That perception, that government regulation has become an immutable part of life, may also contribute to the sense here that nothing much has happened. Some businesses here are so used to complying with regulations that they are even more resistant to change than the government.
When a reporter drove up to the tiny studio of WVMS-AM recently, the station's whole staff went into a tizzy. "We thought you were an inspector" from the Federal Communications Commission, said manager Jim Bethke. "When we see an out-of-state license, our first thought is, 'Oh God, the FCC.' " Not that Bethke had anything to fear. Even though the regulators have eliminated many of the logging and air time rules that used to govern broadcasters, WVMS still maintains all the same logs.
"We still do it because, number one, you have to have some documentation whether the government wants it or not. Number two, whether it is just a conservative philosophy or fear that they'll change their regulations back some day, the mind of the broadcaster is not to change."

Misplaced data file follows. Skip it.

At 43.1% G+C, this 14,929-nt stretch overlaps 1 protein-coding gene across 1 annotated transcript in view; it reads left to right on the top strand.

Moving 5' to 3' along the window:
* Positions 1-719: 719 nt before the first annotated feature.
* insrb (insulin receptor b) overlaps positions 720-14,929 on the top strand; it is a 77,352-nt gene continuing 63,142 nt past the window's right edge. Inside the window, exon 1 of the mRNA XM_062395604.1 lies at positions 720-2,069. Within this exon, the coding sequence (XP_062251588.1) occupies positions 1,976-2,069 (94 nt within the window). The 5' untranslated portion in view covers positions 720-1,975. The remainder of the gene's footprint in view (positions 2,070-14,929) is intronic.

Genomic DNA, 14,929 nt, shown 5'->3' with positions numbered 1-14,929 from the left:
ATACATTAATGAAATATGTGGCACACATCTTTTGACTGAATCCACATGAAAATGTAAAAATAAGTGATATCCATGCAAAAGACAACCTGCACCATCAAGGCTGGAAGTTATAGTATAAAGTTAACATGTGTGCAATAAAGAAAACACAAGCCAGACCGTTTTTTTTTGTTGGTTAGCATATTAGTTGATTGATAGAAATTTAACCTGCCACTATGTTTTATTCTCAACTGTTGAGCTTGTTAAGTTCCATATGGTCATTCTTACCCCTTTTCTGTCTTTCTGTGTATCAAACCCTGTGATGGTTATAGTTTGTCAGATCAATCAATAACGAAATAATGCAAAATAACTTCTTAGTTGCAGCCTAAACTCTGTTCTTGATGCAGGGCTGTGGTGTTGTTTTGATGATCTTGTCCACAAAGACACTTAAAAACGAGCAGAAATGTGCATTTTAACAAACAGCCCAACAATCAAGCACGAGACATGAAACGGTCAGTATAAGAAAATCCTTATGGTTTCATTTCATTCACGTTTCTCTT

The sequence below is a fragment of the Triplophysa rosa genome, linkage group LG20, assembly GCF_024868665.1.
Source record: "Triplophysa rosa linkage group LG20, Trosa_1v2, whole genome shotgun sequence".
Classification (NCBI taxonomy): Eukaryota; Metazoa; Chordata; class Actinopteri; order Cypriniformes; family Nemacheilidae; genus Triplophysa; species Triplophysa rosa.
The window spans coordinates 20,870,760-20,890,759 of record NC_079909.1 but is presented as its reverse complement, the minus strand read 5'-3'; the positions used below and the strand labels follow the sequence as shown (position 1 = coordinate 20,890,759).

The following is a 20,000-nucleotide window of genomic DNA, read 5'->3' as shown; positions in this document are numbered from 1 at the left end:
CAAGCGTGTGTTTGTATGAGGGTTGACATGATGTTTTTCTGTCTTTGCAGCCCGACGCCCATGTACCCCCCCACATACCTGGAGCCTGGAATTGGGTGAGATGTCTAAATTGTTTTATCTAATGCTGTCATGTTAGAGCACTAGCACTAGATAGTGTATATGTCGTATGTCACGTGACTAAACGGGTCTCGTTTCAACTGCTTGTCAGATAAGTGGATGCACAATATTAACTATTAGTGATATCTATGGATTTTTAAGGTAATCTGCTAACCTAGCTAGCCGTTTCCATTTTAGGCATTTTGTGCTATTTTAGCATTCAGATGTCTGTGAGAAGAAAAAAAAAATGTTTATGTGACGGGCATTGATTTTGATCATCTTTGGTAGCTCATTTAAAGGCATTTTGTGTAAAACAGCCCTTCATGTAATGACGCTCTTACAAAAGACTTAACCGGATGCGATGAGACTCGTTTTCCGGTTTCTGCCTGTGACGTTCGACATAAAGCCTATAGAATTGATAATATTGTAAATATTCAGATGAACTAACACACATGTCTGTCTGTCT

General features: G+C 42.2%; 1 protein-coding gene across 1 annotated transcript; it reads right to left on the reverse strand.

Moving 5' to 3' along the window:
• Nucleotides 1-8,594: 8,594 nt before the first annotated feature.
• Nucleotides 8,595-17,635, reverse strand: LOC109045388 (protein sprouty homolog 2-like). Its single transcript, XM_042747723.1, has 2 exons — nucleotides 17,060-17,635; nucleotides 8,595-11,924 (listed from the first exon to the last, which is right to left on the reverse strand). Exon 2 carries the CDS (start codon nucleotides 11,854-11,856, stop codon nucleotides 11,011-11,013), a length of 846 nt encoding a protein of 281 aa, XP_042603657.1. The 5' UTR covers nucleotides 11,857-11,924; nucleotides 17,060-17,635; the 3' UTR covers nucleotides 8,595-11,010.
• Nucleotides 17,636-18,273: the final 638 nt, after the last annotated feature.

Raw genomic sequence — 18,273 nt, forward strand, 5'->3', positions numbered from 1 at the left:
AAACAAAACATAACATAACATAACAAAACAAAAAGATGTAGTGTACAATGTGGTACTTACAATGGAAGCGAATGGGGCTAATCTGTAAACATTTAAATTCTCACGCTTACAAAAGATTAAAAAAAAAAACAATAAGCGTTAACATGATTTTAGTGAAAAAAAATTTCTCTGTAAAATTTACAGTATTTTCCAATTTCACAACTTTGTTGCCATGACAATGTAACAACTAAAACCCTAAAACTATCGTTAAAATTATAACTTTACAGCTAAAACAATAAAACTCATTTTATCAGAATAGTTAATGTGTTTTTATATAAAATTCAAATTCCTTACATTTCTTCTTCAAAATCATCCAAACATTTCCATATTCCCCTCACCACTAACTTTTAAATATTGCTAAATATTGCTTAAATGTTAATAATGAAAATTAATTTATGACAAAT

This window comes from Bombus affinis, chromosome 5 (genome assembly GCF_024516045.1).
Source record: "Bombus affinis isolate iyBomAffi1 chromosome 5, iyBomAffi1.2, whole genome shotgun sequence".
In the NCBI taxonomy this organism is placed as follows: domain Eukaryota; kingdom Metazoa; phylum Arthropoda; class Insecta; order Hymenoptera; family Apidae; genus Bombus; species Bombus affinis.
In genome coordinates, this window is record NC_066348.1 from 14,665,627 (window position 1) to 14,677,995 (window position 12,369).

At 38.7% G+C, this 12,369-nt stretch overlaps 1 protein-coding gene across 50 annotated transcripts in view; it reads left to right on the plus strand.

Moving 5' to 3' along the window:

In some cases, the "Reagan revolution" has led, paradoxically, to an increase in government red tape. Although Preston Wilbourne, president of Air Wisconsin, the successful regional airline that is based here, supported the president's firing of the air traffic controllers, he finds the result ironic: "In effect, they've re-regulated; the department of Transportation is controlling our traffic like the CAB Civil Aeronautics Board did before the deregulation."
After the Department of Education announced, with considerable fanfare, that it was "deregulating" the terms of guaranteed student loans, the business office at Appleton's Lawrence University had to increase its clerical staff from two persons to three to handle the paperwork. "The feds turned this over to the states," explains Marvin Wrolstad, Lawrence's vice president for business affairs. "So for anybody involved in administering these loans, you basically have to deal with 50 sets of rules instead of one.
"I'm sure in Washington they're talking about reducing paperwork and getting the government off your back and stuff like this," Wrolstad says. "But the fact of it is, out here, it hasn't changed much. There's some difference, yes, but it's not so much tangible as it is a change of mood."